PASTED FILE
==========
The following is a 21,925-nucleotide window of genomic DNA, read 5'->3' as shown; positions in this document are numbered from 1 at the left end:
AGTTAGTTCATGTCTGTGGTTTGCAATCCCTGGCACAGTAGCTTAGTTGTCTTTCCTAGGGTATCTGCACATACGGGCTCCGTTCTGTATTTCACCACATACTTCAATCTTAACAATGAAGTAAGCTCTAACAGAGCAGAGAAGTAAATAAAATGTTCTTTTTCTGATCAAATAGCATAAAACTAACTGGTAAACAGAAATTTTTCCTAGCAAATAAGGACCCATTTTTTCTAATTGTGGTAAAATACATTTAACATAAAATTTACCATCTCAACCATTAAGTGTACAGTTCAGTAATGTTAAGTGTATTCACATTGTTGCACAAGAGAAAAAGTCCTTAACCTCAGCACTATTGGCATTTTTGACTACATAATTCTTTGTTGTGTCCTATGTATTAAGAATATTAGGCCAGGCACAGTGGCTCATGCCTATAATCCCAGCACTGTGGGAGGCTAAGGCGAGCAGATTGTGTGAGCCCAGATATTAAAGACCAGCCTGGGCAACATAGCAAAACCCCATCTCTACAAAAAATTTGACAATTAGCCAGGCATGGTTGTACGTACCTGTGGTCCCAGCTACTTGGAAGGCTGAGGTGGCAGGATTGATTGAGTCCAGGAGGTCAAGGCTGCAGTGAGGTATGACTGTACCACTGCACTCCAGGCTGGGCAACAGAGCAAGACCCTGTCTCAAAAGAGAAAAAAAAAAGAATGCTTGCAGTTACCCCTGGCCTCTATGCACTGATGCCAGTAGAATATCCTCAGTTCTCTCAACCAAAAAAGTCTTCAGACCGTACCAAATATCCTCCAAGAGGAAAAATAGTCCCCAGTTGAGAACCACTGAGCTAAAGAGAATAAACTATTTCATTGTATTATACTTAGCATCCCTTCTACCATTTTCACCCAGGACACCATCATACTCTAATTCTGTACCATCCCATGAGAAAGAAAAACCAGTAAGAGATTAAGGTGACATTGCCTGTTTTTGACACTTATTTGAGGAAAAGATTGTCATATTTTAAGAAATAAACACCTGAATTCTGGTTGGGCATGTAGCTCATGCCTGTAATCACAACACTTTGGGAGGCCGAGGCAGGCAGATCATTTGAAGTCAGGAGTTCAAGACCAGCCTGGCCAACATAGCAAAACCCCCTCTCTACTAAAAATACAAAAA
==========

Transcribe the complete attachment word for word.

The following is a 21,925-nucleotide window of genomic DNA, read 5'->3' as shown; positions in this document are numbered from 1 at the left end:
AGTTAGTTCATGTCTGTGGTTTGCAATCCCTGGCACAGTAGCTTAGTTGTCTTTCCTAGGGTATCTGCACATACGGGCTCCGTTCTGTATTTCACCACATACTTCAATCTTAACAATGAAGTAAGCTCTAACAGAGCAGAGAAGTAAATAAAATGTTCTTTTTCTGATCAAATAGCATAAAACTAACTGGTAAACAGAAATTTTTCCTAGCAAATAAGGACCCATTTTTTCTAATTGTGGTAAAATACATTTAACATAAAATTTACCATCTCAACCATTAAGTGTACAGTTCAGTAATGTTAAGTGTATTCACATTGTTGCACAAGAGAAAAAGTCCTTAACCTCAGCACTATTGGCATTTTTGACTACATAATTCTTTGTTGTGTCCTATGTATTAAGAATATTAGGCCAGGCACAGTGGCTCATGCCTATAATCCCAGCACTGTGGGAGGCTAAGGCGAGCAGATTGTGTGAGCCCAGATATTAAAGACCAGCCTGGGCAACATAGCAAAACCCCATCTCTACAAAAAATTTGACAATTAGCCAGGCATGGTTGTACGTACCTGTGGTCCCAGCTACTTGGAAGGCTGAGGTGGCAGGATTGATTGAGTCCAGGAGGTCAAGGCTGCAGTGAGGTATGACTGTACCACTGCACTCCAGGCTGGGCAACAGAGCAAGACCCTGTCTCAAAAGAGAAAAAAAAAAGAATGCTTGCAGTTACCCCTGGCCTCTATGCACTGATGCCAGTAGAATATCCTCAGTTCTCTCAACCAAAAAAGTCTTCAGACCGTACCAAATATCCTCCAAGAGGAAAAATAGTCCCCAGTTGAGAACCACTGAGCTAAAGAGAATAAACTATTTCATTGTATTATACTTAGCATCCCTTCTACCATTTTCACCCAGGACACCATCATACTCTAATTCTGTACCATCCCATGAGAAAGAAAAACCAGTAAGAGATTAAGGTGACATTGCCTGTTTTTGACACTTATTTGAGGAAAAGATTGTCATATTTTAAGAAATAAACACCTGAATTCTGGTTGGGCATGTAGCTCATGCCTGTAATCACAACACTTTGGGAGGCCGAGGCAGGCAGATCATTTGAAGTCAGGAGTTCAAGACCAGCCTGGCCAACATAGCAAAACCCCCTCTCTACTAAAAATACAAAAA